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Antisocial

By: Addison WylieAntisocialPoster

Antisocial is middle-of-the-road fare, which I’m sure director/co-writer Cody Calahan doesn’t want to hear.

He wants his film to act as a commentary for how immersed we are with technology and social media.  In order to drive home the social satire, he and co-writer Chad Archibald use networking devices as a means to drag the living to a state of infection.  Tech junkies start to hallucinate and graphically bleed out of the ears and nose until they fall into a deathly trance.

It all sounds unsubtly heavy-handed – it is.  If there’s anything flat-out wrong with Antisocial, it’s how frequently the script hammers in its underlining messages and how openly the writers make their characters reflect.  Calahan’s horror wants to be a Twilight Zone episode with a brain, but ends up coming off as a gory after school special.

It’s unfortunate because Calahan and Archibald’s screenplay touches upon an interesting life-or-death dilemma.  Because our team of horror movie stock characters are barred inside their own house away from the infectious take over, their only want to gather information is through the Internet.  In order to find a solution, they must expose themselves to the danger itself.  I can’t fully tip my hat to Antisocial, but I can at least appreciate and respect that there are two fiends behind-the-scenes trying to show creativity through the film’s expected normalities and potential plot holes.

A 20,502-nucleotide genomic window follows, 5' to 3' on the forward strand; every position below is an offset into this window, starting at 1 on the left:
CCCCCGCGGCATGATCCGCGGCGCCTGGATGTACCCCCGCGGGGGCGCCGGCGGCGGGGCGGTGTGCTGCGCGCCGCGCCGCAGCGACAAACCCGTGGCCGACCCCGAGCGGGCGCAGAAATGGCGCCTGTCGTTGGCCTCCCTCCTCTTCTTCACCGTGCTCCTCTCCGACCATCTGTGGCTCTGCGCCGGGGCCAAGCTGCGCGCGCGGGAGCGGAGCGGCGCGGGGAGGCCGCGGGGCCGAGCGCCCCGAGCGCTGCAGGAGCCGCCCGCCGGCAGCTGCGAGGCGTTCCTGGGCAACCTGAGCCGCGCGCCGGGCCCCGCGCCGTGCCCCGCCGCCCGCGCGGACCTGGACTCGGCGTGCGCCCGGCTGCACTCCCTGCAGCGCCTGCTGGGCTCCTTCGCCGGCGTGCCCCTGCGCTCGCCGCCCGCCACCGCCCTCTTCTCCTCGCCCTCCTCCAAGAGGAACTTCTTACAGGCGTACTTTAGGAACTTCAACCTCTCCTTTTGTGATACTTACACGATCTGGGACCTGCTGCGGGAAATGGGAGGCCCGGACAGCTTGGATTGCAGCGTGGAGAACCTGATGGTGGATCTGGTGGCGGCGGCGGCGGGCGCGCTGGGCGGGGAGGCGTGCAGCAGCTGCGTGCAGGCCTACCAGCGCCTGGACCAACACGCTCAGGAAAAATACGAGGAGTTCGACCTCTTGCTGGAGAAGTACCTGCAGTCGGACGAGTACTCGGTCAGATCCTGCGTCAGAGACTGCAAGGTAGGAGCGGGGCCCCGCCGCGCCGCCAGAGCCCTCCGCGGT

Antisocial is basically Bruce McDonald’s excellent Pontypool repackaged as a pilot for a television show that would have a syndicated run on a teen-centric station.  As much as that sounds like a travesty, it’s not.

The soft and shadowy cinematography makes Antisocial stand out, as well as its capibility to make the audience feel trapped in extreme danger.  It’s a style that matches the film’s initial party going attitude and is then able to introduce new grim nods with ease into the carefree environment.  The acting isn’t half bad either, despite movie goers knowing these roles inside and out as soon as the cast grace the screen.

I’m indifferent towards Antisocial.  It managed to keep up its jaunty energy with some good scares and Calahan filled his gore quota with cringing, gnarly results.  But, I’m not feeling as thrilled about it as I should be because of the film’s inability to reel back on its assertive subtext.  And, when the film hits those dry spots of pure exposition, we feel it – big time.

Again, I have a feeling this neutral feedback is going to stick in Calahan’s craw.  He was a filmmaker wanting to entice me with cleverness and instead got a passive “not too shabby” shoulder shrug.  Perhaps, he’ll have better luck next time.  For now, I’ll stay positive and be happy with what Antisocial gave me – a sack full of grisly noggins.

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